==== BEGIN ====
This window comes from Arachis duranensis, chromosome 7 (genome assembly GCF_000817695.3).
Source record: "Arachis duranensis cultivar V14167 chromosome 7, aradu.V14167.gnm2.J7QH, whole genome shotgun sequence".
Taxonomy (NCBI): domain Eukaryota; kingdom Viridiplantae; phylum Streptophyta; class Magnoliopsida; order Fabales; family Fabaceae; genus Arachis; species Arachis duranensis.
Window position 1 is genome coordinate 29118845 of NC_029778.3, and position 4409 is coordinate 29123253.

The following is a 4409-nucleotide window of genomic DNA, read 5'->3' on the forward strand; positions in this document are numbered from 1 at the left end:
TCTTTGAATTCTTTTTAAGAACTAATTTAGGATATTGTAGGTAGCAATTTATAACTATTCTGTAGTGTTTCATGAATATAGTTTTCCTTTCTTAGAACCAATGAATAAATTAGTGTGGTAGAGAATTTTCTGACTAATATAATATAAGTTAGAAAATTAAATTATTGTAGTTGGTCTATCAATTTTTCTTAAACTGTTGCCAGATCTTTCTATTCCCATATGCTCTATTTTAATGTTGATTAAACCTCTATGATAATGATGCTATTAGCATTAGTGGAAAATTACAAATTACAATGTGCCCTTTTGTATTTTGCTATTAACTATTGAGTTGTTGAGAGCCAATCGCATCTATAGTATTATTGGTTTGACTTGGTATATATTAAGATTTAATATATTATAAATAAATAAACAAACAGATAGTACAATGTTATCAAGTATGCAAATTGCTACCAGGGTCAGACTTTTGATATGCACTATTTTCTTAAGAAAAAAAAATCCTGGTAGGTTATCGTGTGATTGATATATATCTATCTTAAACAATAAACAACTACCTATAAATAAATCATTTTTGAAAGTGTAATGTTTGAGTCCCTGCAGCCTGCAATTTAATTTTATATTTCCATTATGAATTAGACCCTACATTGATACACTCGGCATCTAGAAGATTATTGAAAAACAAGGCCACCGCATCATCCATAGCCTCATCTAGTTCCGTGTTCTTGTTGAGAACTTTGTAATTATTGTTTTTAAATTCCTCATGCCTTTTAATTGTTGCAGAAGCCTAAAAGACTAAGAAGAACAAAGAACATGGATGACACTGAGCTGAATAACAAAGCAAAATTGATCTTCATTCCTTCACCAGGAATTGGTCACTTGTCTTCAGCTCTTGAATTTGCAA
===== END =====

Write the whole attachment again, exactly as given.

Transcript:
This window comes from Arachis duranensis, chromosome 7 (genome assembly GCF_000817695.3).
Source record: "Arachis duranensis cultivar V14167 chromosome 7, aradu.V14167.gnm2.J7QH, whole genome shotgun sequence".
Taxonomy (NCBI): domain Eukaryota; kingdom Viridiplantae; phylum Streptophyta; class Magnoliopsida; order Fabales; family Fabaceae; genus Arachis; species Arachis duranensis.
Window position 1 is genome coordinate 29118845 of NC_029778.3, and position 4409 is coordinate 29123253.

The following is a 4409-nucleotide window of genomic DNA, read 5'->3' on the forward strand; positions in this document are numbered from 1 at the left end:
TCTTTGAATTCTTTTTAAGAACTAATTTAGGATATTGTAGGTAGCAATTTATAACTATTCTGTAGTGTTTCATGAATATAGTTTTCCTTTCTTAGAACCAATGAATAAATTAGTGTGGTAGAGAATTTTCTGACTAATATAATATAAGTTAGAAAATTAAATTATTGTAGTTGGTCTATCAATTTTTCTTAAACTGTTGCCAGATCTTTCTATTCCCATATGCTCTATTTTAATGTTGATTAAACCTCTATGATAATGATGCTATTAGCATTAGTGGAAAATTACAAATTACAATGTGCCCTTTTGTATTTTGCTATTAACTATTGAGTTGTTGAGAGCCAATCGCATCTATAGTATTATTGGTTTGACTTGGTATATATTAAGATTTAATATATTATAAATAAATAAACAAACAGATAGTACAATGTTATCAAGTATGCAAATTGCTACCAGGGTCAGACTTTTGATATGCACTATTTTCTTAAGAAAAAAAAATCCTGGTAGGTTATCGTGTGATTGATATATATCTATCTTAAACAATAAACAACTACCTATAAATAAATCATTTTTGAAAGTGTAATGTTTGAGTCCCTGCAGCCTGCAATTTAATTTTATATTTCCATTATGAATTAGACCCTACATTGATACACTCGGCATCTAGAAGATTATTGAAAAACAAGGCCACCGCATCATCCATAGCCTCATCTAGTTCCGTGTTCTTGTTGAGAACTTTGTAATTATTGTTTTTAAATTCCTCATGCCTTTTAATTGTTGCAGAAGCCTAAAAGACTAAGAAGAACAAAGAACATGGATGACACTGAGCTGAATAACAAAGCAAAATTGATCTTCATTCCTTCACCAGGAATTGGTCACTTGTCTTCAGCTCTTGAATTTGCAA